A phyllodes tumor is a rare tumor of the breast. Phyllodes tumors grow in the connective tissue of your breast, called the stroma.
Though you can get one of these tumors at any age, they’re most common in women who are in their 40s. You’re more likely to get a phyllodes tumor if you have a rare, inherited genetic condition called
The cause of phyllodes tumors is unknown. They may just arise as people age.
Several factors may be involved in causing these tumors to grow, including:
- increased levels of estrogen, a female hormone
Phyllodes tumors grow very quickly.
Even though most phyllodes tumors aren’t cancerous, they can grow and cause pain. If the tumor breaks through your skin, you might see an open sore on your breast.
Phyllodes tumors can be hard to diagnose. They look very similar to other breast lumps, such as fibroadenomas.
You might first feel the lump while doing a breast self-exam. If you do find a lump, it’s important to call a doctor as soon as possible, because these tumors grow so quickly. Your doctor can do tests to confirm whether you have a phyllodes tumor.
First, the doctor will do a clinical breast exam. They’ll check the shape and size of the lump.
The Genetic and Rare Diseases Information Center says that you can have one or more of these tests to confirm that you have a phyllodes tumor:
- A mammogram uses X-rays to take pictures of your breasts.
- An ultrasound uses sound waves to create pictures of your breasts.
- An MRI scan uses powerful magnets and radio waves to produce cross-sectional pictures of your breasts.
- A biopsy involves removing a piece of the tumor through a hollow needle, or the whole tumor through a cut in your skin.
To tell for sure if you have a phyllodes tumor or a fibroadenoma, your doctor will most likely have to remove the whole tumor. The tumor goes to a lab, where pathologists look at it under a microscope. If the tumor is noncancerous, the edges will be well-defined and the cells won’t divide quickly.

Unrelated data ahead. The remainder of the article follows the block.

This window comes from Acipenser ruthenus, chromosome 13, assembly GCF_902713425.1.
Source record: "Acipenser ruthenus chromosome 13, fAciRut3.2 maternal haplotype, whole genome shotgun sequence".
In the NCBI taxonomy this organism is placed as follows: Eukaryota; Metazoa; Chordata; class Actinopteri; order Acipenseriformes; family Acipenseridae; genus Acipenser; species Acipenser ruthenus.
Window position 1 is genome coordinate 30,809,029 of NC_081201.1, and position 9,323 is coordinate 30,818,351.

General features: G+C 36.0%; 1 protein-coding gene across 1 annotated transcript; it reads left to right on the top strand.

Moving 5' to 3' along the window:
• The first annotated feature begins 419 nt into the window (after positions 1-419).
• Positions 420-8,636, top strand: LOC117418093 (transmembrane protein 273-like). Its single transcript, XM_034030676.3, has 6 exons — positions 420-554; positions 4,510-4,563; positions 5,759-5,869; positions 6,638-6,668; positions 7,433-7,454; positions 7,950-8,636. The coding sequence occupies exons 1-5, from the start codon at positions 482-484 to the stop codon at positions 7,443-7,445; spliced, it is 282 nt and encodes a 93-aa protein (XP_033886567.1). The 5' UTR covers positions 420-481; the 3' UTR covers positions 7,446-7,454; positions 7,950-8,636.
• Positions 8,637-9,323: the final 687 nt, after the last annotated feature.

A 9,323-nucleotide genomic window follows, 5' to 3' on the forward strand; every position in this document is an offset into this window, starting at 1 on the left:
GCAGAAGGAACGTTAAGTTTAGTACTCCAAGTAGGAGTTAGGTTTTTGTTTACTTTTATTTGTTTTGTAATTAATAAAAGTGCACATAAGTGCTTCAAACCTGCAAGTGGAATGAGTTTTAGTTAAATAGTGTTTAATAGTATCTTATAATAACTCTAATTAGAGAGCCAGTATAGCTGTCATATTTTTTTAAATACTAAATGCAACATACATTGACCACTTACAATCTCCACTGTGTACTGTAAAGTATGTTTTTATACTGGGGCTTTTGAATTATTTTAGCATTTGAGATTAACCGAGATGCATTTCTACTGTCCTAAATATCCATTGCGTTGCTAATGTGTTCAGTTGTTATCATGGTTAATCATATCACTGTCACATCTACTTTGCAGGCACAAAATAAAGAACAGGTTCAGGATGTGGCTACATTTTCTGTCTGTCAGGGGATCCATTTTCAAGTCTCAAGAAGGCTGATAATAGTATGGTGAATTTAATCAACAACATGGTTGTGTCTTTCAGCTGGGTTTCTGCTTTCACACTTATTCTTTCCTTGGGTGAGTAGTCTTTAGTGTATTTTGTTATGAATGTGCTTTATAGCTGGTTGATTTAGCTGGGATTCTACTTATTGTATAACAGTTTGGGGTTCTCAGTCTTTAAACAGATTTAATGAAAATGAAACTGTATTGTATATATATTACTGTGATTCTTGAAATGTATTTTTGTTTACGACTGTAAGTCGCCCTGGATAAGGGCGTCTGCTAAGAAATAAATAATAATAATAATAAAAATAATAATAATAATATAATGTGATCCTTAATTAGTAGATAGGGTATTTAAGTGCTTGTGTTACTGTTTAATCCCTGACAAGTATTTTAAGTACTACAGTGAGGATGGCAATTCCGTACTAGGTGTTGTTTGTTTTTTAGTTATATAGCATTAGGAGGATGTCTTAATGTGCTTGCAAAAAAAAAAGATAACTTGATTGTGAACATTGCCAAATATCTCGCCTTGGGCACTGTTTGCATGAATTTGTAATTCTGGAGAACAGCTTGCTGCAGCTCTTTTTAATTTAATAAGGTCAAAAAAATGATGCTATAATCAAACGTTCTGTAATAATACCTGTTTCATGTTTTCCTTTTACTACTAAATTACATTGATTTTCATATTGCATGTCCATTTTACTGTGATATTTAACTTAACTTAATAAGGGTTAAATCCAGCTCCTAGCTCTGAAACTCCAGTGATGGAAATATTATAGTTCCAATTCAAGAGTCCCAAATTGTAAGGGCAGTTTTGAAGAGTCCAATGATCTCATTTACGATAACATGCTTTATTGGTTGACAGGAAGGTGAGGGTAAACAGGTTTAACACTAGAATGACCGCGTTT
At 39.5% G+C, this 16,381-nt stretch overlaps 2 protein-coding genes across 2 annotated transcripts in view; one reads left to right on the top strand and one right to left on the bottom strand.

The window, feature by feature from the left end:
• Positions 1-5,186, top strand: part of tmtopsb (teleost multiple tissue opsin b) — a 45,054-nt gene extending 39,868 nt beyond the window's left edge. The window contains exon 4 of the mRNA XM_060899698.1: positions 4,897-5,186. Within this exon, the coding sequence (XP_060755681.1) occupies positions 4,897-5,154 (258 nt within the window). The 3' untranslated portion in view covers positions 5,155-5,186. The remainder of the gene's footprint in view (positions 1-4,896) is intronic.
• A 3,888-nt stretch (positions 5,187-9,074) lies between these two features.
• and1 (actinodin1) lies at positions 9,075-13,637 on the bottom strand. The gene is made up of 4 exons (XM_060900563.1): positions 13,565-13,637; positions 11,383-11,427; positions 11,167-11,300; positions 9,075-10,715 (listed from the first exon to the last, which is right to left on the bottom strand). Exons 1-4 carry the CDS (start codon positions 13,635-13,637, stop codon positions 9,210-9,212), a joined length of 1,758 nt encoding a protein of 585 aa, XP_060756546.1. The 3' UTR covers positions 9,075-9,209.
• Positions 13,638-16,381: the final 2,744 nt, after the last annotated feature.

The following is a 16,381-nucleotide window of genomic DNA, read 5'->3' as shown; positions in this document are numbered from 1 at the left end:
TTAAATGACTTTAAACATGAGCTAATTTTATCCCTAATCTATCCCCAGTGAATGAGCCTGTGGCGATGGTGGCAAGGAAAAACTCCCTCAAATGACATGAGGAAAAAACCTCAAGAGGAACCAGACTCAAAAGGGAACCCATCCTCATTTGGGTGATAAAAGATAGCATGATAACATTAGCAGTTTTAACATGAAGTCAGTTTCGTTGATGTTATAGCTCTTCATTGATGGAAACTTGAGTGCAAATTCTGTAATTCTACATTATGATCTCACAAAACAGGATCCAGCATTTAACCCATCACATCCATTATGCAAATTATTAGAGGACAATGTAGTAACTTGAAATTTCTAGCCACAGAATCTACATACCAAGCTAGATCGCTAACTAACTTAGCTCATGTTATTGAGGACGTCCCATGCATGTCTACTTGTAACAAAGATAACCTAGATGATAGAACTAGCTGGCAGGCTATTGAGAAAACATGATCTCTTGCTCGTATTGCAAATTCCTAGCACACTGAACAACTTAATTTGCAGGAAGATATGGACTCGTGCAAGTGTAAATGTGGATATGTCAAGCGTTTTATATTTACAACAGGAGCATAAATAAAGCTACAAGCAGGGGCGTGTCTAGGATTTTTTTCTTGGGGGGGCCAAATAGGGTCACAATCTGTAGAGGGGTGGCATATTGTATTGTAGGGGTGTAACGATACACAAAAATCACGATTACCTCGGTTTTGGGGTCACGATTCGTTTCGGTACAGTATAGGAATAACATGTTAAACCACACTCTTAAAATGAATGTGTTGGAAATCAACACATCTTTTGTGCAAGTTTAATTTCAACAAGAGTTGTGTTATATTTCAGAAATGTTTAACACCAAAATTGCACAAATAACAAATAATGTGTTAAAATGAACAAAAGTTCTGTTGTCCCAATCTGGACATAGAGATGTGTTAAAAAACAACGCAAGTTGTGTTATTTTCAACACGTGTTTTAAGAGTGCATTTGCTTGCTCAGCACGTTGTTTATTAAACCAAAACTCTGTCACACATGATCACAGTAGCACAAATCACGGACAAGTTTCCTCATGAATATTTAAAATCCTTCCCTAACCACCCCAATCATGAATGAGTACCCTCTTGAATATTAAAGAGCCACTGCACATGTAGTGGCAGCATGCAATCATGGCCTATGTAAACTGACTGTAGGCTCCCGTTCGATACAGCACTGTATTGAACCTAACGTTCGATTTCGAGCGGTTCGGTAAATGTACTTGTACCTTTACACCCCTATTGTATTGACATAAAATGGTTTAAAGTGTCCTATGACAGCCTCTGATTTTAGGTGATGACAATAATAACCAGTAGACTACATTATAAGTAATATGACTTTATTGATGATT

Even when a phyllodes tumor is benign, it can grow and cause pain and other problems. Your doctor will recommend that you have surgery to remove it. The surgeon will remove not only the tumor, but also some of the healthy tissue around it.
- Lumpectomy. The surgeon removes the tumor, along with at least 1 centimeter (0.4 inches) of tissue around it. Removing this extra tissue helps prevent the tumor from coming back.
- Partial mastectomy. If the tumor is larger, the surgeon will remove the entire part of the breast that contains it.
- Total mastectomy. The surgeon removes the whole breast. You can have breast reconstruction surgery at the same time, or after the mastectomy.
If the tumor is cancerous, your doctor may recommend these treatments:
- Radiation uses high energy waves to kill cancer cells. Your doctor can use it after surgery to treat a cancerous phyllodes tumor that hasn’t spread outside of your breast.
- Chemotherapy uses chemicals to kill cancer cells throughout your body. This treatment is an option if a cancerous tumor has spread to other parts of your body.
A phyllodes tumor can recur whether it was cancerous or not. A cancerous tumor may recur more quickly than a noncancerous tumor. If there is a recurrence,
Your doctor will want to watch you closely after the removal of the initial tumor. A doctor will typically follow up with regular breast exams, mammograms, ultrasounds, and possibly MRIs. If a cancerous tumor comes back, a doctor may recommend a mastectomy. There is a small chance that the tumor will recur in other parts of the body aside from the breast.
Phyllodes tumors aren’t usually cancerous, but they can sometimes return after treatment. Usually, these tumors come back within 1 or 2 years after you have surgery. Cancerous tumors may come back sooner.
To catch the tumor if it does return, you’ll schedule appointments with your doctor for regular follow-ups. It is also important to do breast self-exams. You’ll have clinical breast exams every 4 to 6 months. You’ll also need routine imaging tests like mammograms, ultrasounds, and MRIs to check for a return of the tumor in the affected breast.